Earlier on, the team had found berries fermented at low temperatures produced higher concentrations of anthocyanins — phenolic flavonoid pigments that give them their bright colors. Anthocyanins are known to increase insulin sensitivity, decrease blood glucose levels and promote insulin secretion.
About the results, Elvira de Mejia, Ph.D., professor of food science, University of Illinois, stated:8 “We saw a reduction of glucose in the blood … markers of inflammation went down too. That’s very, very, important. With obesity, less fat means less inflammation and less oxidative stress.”
Research9,10 featured in the International Journal of Obesity made use of a “biotransformed” blueberry juice fermented using Serratia vaccinia, a bacterium found on the fruit’s skin. Lab mice, previously bred to be leptin-resistant, which predisposed them to diabetes, high blood pressure, insulin resistance and obesity, were treated with either the fermented juice or regular blueberry juice for three days.
“Consumption of fermented blueberry juice gradually and significantly reduced high blood glucose levels in diabetic mice,” said lead study author Tri Vuong. “After three days, our mice subjects reduced their glycemia levels by 35 percent.”11
Notably, compared to the control group, the mice drinking the fermented juice ate less and gained less weight. “Results of this study clearly show biotransformed blueberry juice has strong anti-obesity and antidiabetic potential,” stated senior author Pierre Haddad, Ph.D., professor of pharmacology, University of Montreal.12
A 2017 study13 published in BMC Complementary and Alternative Medicine sought to isolate the active compounds within fermented blueberry juice believed to contribute to its antidiabetic activity. Overall, catechol was found to be the most notable of the compounds discovered. As noted by the authors:
“[T]he results of this study confirmed that fermentation of blueberry juice confers it antidiabetic potential in liver and skeletal muscle cells through the regulation of key hepatic enzymes implicated in gluconeogenesis and glycogen synthesis, and the enhancement of skeletal muscle glucose uptake.
Using a phytochemical fractionation approach, we now demonstrate that this activity resides principally in phenolic fractions and can be attributed, at least in part, to chlorogenic acid, gallic acid, protocatechuic acid and catechol.”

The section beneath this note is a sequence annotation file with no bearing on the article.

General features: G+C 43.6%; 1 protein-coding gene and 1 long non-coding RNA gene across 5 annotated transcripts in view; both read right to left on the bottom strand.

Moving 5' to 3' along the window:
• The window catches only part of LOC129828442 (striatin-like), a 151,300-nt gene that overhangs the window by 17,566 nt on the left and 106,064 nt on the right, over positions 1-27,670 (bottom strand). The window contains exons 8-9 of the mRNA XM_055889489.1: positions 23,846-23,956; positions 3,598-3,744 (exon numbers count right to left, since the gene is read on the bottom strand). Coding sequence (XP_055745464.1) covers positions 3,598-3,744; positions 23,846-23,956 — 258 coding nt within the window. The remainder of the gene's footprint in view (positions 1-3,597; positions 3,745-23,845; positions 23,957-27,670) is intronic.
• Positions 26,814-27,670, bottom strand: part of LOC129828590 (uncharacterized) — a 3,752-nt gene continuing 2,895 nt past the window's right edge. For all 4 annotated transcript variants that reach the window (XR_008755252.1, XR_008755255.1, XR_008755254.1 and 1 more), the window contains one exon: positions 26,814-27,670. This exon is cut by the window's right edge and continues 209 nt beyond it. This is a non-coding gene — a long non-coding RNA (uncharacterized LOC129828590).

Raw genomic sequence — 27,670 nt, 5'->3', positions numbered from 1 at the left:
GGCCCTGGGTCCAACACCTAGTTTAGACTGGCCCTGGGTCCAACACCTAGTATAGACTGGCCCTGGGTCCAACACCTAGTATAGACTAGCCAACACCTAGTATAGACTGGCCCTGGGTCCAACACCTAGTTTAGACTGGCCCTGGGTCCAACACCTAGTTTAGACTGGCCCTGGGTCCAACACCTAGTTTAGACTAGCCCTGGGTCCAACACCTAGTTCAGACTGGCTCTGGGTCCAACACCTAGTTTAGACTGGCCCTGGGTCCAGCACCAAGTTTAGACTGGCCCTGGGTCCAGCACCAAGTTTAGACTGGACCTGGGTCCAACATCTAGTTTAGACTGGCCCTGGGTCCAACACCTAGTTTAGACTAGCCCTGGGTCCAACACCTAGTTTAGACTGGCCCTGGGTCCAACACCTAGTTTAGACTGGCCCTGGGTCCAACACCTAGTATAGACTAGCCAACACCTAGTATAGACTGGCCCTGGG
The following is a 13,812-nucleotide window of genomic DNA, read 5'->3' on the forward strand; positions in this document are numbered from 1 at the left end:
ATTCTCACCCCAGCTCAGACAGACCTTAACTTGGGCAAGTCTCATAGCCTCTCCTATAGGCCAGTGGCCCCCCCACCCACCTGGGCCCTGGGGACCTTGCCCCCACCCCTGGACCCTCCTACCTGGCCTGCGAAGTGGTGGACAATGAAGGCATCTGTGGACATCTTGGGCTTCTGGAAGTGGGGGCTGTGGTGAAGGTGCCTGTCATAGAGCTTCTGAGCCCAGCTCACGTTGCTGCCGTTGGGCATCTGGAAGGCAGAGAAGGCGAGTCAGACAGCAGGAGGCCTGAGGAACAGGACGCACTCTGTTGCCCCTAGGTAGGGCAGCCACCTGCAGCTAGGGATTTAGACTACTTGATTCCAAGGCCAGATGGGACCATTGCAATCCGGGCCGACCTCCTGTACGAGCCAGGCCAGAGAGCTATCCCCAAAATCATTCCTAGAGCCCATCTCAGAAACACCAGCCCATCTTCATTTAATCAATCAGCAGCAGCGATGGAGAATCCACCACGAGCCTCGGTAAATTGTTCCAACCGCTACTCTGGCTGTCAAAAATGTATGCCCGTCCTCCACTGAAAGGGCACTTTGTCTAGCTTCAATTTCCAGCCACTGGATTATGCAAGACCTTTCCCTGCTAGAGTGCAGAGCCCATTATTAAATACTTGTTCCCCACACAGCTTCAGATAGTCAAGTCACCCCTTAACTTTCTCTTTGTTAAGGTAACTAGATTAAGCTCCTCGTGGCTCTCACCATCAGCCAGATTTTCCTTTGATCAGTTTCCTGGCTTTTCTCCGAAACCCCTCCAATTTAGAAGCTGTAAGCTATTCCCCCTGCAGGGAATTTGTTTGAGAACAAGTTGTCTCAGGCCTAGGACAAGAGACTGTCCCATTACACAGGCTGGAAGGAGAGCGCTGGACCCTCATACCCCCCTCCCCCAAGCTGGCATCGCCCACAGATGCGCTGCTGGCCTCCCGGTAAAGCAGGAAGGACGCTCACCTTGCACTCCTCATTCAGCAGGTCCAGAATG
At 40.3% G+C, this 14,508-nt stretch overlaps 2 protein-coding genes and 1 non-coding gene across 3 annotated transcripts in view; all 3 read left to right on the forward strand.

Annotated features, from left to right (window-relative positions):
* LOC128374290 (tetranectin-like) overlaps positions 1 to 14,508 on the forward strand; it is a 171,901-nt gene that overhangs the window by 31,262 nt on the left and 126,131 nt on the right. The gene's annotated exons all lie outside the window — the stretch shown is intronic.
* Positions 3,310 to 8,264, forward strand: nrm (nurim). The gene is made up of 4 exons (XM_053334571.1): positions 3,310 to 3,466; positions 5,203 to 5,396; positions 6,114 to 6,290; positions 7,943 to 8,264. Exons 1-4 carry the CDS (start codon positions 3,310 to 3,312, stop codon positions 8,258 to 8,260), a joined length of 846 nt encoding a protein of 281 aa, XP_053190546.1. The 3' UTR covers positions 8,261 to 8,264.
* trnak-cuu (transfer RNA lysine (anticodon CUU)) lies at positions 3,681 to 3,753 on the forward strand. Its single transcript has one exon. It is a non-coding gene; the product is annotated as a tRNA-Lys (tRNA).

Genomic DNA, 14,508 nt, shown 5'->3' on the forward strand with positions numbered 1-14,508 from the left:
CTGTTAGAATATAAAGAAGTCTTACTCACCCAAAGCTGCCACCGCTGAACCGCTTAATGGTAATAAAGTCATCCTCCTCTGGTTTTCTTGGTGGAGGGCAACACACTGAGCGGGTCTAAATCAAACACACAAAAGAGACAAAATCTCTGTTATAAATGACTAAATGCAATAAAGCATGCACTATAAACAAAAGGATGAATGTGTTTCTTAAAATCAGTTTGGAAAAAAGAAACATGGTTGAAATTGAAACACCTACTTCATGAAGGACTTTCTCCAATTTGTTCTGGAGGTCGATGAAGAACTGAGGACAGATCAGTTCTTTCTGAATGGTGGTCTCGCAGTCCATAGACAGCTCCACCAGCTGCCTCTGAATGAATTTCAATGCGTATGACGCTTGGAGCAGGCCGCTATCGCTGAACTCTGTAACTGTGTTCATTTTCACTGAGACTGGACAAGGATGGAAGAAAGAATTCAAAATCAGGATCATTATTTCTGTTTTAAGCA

Blueberry Extract Shown to Kill Toxic Cervical and Mammary Cells
A study presented in Pathology and Oncology Research14,15 reflects the usefulness of blueberry extract in the fight against cancer, particularly with respect to cervical cancer. Researchers have discovered adding blueberry extract to radiation therapy can significantly improve the efficacy of the treatment.
According to the American Cancer Society,16 more than 13,000 new cases of invasive cervical cancer will be diagnosed this year in the U.S., and nearly 4,200 American women will die of the disease. Radiation therapy continues to be the primary treatment method for cervical cancer. Unfortunately, the high-energy radiation used to eradicate the cancer cells also damages healthy cells in the process.
Lead author Dr. Yujiang Fang, Ph.D., academic pathologist and assistant professor, department of microbiology and immunology, Des Moines University, Iowa, and his team sought to determine whether blueberry extract could be used as a radiosensitizer — a compound useful for making cancer cells more vulnerable to radiation. Previously, Fang and his colleagues found resveratrol, a compound found in grapes and red wine, to be effective in sensitizing prostate cancer cells to radiation.17
In the current study, blueberry extract was tested alone and in combination with radiation therapy. The extract alone reduced cancer cells by 25 percent, whereas radiation alone decreased cancer cells by just 20 percent.
However, when blueberry extract and radiation were combined, the number of cancer cells dropped by about 70 percent. As such, Fang believes not only does blueberry extract make cervical cancer cells more responsive to radiation, but it may also reduce abnormal cell growth that fuels cancer development. “Along with reducing cell proliferation, the extract also ‘tricks’ cancer cells into dying,” Fang said.18
Another study,19 detailed in the Journal of Translational Medicine, evaluated the effects of a fermented blueberry drink on breast cancer stem cell development using lab mice.
The researchers stated that polyphenol enrichment of blueberry juice through fermentation “increases its chemopreventive potential by protecting mice against tumor development, inhibiting the formation of cancer stem cells and reducing lung metastasis.” As such, it is believed a fermented blueberry drink may represent an alternative medicine therapy in the treatment of breast cancer.
Other Health Benefits Associated With Blueberries
A 1-cup serving of blueberries provides the following percentages of your recommended dietary allowance of:20
- Vitamin K1: 36 percent
- Vitamin C: 24 percent
- Vitamin B6: 5 percent
- Manganese: 25 percent
- Fiber: 14 percent (3.6 grams)
Blueberries also contain decent amounts of vitamins B1 (thiamin), B2 (riboflavin) and E, as well as calcium, magnesium, phosphorus and potassium. In addition to their vitamin and mineral content, the phytonutrients in blueberries provide important health benefits.